One of the most exciting and dramatic observations to come from human brain mapping with a wide range of structural and functional techniques has been the dynamic plasticity of function in both normal brains and the brains of patients with neurological and neuropsychiatric disorders. Brain maps must therefore be viewed as dynamic, changing with development, disease progression, and normal learning and in the recovery of function after acute injury. The dynamic plasticity of functional brain maps provides an exiting opportunity to study these processes. It also means that the use of brain maps must take into account such variability in the design of brain mapping studies for patients with cerebral disorders.

For example, just as structural and functional studies must be normalized for spatial variability in the population, disease-based maps must be normalized in time to account for dynamic changes that occur with progression. Thus, a comparison of patients with Alzheimer's disease or other neurodegenerative disease should be stratified by time of onset or other variables that take into account the pattern of changing functional maps. The same is true after an acute brain injury, such as trauma or cerebral infarction. The complex interaction and highly variable changes in blood flow, blood volume, water diffusion, oxygen, and glucose extraction and metabolism will all be more appropriately interpreted if they are stratified by time from onset of cerebral injury. So too will plastic changes associated with recovery and reorganization after irreversible damage. Compensatory properties of the human nervous system have been clearly demonstrated in studies of patients following stroke who recover motor function (Fig. 14). The study of drug-induced, behaviorally associated and surgically promoted plasticity will, we predict, be an important part of brain mapping in the study of patients with neurological, neurosurgical, and psychiatric disorders.

The value of imaging data depends on an appreciation of the changing landscape of functional patterns.

Figure 14 Compensatory reorganization of the brain after acute injury induced by cerebral infarction. (A) Normal response of a group of control subjects performing a motor task with the right upper extremity. Relative increases in cerebral blood flow derived from PET measurements demonstrating increased perfusion in the contralateral hand area of the motor cortex and the ipsilateral cerebellum. (B) The same motor task and methods were applied to a group of patients who had small subcortical cerebral infarctions associated with upper extremity paresis, all of whom recovered in the days to week following the acute ischemic injury. Note that when these subjects perform the same task, not only are there responses in the expected areas previously identified in the normal controls—that is, the contralateral hand area of the motor cortex and ipsilateral cerebellum—but also there are relative increases in cerebral blood flow in the ipsilateral hand area of the motor cortex and the contralateral cerebellum. Such studies provide useful insights into how the brain reorganizes following acute injury and can also be used to study compensation in more chronic states such as might be encountered in neurodegenerative disorders. These types of insights may be useful for designing more efficient, effective, and timely neurorehabilitation protocols employing behavioral, pharmacolo-gic, or, potentially, surgical interventions for the restoration of function or its maintenance following acute or, chronic injury to the brain [courtesy of Francois Chollet and colleagues, Toulouse, France. From Chollet et al. (1991). Ann. Neurol. 29, 63-71].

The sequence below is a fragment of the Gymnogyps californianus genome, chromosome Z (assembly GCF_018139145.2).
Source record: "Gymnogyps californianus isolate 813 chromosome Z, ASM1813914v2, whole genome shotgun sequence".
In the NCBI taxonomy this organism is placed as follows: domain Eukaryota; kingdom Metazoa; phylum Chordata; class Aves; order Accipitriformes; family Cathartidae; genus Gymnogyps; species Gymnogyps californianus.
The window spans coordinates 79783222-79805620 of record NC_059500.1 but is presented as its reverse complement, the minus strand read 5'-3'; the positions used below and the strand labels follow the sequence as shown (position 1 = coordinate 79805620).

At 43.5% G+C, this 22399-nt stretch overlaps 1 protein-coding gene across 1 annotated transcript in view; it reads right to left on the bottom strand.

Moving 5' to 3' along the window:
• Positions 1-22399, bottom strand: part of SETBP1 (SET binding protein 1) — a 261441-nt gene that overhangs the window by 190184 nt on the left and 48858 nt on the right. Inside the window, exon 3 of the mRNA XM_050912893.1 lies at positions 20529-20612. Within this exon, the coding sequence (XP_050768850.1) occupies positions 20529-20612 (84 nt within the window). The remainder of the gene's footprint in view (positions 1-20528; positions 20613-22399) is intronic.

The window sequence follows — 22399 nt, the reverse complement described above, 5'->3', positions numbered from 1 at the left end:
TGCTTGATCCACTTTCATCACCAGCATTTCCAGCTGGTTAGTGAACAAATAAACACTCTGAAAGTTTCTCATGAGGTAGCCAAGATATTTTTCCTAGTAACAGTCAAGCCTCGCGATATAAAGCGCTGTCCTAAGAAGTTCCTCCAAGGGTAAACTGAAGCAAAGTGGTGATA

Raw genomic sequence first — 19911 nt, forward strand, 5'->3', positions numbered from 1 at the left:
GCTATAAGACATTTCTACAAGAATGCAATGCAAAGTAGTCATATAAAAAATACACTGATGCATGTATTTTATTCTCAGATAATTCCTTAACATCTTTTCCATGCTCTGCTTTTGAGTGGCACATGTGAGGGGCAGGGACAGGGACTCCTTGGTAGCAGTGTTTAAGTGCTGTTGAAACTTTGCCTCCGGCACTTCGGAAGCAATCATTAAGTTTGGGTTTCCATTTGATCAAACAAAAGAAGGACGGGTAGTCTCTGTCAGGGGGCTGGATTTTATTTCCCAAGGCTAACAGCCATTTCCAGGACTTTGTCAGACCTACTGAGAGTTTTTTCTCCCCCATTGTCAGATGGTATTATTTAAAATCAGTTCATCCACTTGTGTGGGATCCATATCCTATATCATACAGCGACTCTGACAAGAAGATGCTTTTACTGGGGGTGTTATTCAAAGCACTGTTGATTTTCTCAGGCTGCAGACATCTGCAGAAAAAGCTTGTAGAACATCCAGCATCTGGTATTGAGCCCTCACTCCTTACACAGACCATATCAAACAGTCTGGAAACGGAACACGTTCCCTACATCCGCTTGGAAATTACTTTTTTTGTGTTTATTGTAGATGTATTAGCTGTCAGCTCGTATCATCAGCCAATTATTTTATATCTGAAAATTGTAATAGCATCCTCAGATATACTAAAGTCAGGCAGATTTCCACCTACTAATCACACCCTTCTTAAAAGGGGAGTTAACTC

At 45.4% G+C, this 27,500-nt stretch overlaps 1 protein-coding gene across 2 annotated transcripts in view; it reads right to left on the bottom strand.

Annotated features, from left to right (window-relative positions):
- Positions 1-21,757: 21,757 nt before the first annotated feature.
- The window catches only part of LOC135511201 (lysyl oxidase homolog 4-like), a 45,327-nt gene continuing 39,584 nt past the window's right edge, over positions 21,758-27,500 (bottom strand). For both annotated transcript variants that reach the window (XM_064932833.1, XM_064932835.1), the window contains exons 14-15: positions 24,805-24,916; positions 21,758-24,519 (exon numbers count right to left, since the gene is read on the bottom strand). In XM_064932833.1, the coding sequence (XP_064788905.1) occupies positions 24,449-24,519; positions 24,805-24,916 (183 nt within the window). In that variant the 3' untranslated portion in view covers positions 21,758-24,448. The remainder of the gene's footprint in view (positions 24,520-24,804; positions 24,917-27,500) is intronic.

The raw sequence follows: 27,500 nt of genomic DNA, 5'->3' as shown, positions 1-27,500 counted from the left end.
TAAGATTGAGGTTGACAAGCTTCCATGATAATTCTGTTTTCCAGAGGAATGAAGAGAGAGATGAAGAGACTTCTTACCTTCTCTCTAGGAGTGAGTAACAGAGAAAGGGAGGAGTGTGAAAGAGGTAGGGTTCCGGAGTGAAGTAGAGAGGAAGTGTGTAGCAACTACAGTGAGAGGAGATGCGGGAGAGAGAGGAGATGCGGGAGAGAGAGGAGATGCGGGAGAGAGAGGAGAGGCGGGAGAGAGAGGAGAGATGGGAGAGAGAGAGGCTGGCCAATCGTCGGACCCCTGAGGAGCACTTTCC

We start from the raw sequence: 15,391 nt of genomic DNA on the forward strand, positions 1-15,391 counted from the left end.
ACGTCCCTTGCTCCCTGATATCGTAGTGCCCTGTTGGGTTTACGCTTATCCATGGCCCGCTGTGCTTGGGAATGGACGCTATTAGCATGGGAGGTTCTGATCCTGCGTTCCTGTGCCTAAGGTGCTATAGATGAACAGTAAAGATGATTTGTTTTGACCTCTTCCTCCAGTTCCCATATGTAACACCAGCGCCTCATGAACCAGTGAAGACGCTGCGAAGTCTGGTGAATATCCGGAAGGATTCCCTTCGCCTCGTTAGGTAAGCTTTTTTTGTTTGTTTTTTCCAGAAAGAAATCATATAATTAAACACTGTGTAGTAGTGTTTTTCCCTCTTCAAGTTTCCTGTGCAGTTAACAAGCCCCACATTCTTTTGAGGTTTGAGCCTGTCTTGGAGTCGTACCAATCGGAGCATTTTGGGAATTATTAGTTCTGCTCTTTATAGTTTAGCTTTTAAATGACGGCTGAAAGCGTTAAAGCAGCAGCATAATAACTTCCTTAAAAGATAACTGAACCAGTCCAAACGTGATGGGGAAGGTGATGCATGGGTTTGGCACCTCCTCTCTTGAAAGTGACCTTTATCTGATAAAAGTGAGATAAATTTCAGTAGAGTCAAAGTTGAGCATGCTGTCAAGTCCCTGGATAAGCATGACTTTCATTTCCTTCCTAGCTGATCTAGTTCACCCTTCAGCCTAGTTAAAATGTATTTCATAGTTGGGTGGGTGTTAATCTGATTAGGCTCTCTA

This is particularly true for techniques that make relative measurements. For example, relative cerebral blood flow measurements obtained with fMRI, SPECT, or PET may be misleading in patients with large cerebral infarctions. The evaluation of motor reorganization after cerebral infarction in a patient or group of patients must take into account a variable cerebral blood flow baseline in the setting of hemody-namically unstable tissue. Cerebral blood flow may be very low acutely, rise dramatically soon thereafter, and then reach some stable new level days, weeks, or months later. Currently, it is uncertain how increments or decrements in blood flow associated with neuronal firing changes that are task induced will behave under these different conditions of baseline blood flow. Is it valid to compare motor task activation in a cortical region when the "resting state'' blood flow is altered from the normal value by 50-200%? Are there ceiling or floor effects in these responses? These issues need to be addressed before a proper interpretation of scans from such patients will be possible.

We predict that the ability to image plastic reorganization, both in normal and in pathologic states, will provide new insights, previously unavailable, about the constant reorganization of the human brain. Such information will be valuable in the design of behavioral, surgical, and pharmacological interventions in patients that facilitate and maximize the efficiency of the natural recovery processes. The imaging techniques should also provide a means to evaluate specific rehabilitation interventions, to determine their appropriateness, effectiveness, and timing, and to select patients for them. These abilities are currently lacking because the necessary information about the variables discussed has not been previously available.

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